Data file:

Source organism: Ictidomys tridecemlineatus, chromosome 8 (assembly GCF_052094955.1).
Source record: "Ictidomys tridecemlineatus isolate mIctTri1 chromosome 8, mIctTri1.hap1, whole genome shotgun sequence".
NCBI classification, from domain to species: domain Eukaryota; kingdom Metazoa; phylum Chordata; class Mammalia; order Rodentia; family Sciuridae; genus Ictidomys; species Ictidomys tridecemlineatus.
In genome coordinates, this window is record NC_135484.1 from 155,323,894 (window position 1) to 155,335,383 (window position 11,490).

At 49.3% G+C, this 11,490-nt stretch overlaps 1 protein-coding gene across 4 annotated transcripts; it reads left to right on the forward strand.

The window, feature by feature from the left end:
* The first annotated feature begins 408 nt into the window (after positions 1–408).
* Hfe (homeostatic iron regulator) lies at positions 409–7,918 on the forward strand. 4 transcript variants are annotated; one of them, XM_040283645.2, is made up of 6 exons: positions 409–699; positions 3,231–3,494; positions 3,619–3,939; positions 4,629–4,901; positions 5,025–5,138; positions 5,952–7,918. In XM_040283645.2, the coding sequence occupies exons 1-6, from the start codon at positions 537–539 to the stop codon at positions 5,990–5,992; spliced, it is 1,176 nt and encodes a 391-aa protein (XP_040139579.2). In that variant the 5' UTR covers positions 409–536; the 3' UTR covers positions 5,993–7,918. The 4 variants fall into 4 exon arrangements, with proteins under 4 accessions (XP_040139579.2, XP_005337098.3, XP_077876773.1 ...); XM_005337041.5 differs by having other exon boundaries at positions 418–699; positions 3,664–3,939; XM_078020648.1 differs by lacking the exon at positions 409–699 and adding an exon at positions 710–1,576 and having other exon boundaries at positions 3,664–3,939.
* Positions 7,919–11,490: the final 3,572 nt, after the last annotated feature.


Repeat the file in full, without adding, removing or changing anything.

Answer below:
Source organism: Ictidomys tridecemlineatus, chromosome 8 (assembly GCF_052094955.1).
Source record: "Ictidomys tridecemlineatus isolate mIctTri1 chromosome 8, mIctTri1.hap1, whole genome shotgun sequence".
NCBI classification, from domain to species: domain Eukaryota; kingdom Metazoa; phylum Chordata; class Mammalia; order Rodentia; family Sciuridae; genus Ictidomys; species Ictidomys tridecemlineatus.
In genome coordinates, this window is record NC_135484.1 from 155,323,894 (window position 1) to 155,335,383 (window position 11,490).

At 49.3% G+C, this 11,490-nt stretch overlaps 1 protein-coding gene across 4 annotated transcripts; it reads left to right on the forward strand.

The window, feature by feature from the left end:
* The first annotated feature begins 408 nt into the window (after positions 1–408).
* Hfe (homeostatic iron regulator) lies at positions 409–7,918 on the forward strand. 4 transcript variants are annotated; one of them, XM_040283645.2, is made up of 6 exons: positions 409–699; positions 3,231–3,494; positions 3,619–3,939; positions 4,629–4,901; positions 5,025–5,138; positions 5,952–7,918. In XM_040283645.2, the coding sequence occupies exons 1-6, from the start codon at positions 537–539 to the stop codon at positions 5,990–5,992; spliced, it is 1,176 nt and encodes a 391-aa protein (XP_040139579.2). In that variant the 5' UTR covers positions 409–536; the 3' UTR covers positions 5,993–7,918. The 4 variants fall into 4 exon arrangements, with proteins under 4 accessions (XP_040139579.2, XP_005337098.3, XP_077876773.1 ...); XM_005337041.5 differs by having other exon boundaries at positions 418–699; positions 3,664–3,939; XM_078020648.1 differs by lacking the exon at positions 409–699 and adding an exon at positions 710–1,576 and having other exon boundaries at positions 3,664–3,939.
* Positions 7,919–11,490: the final 3,572 nt, after the last annotated feature.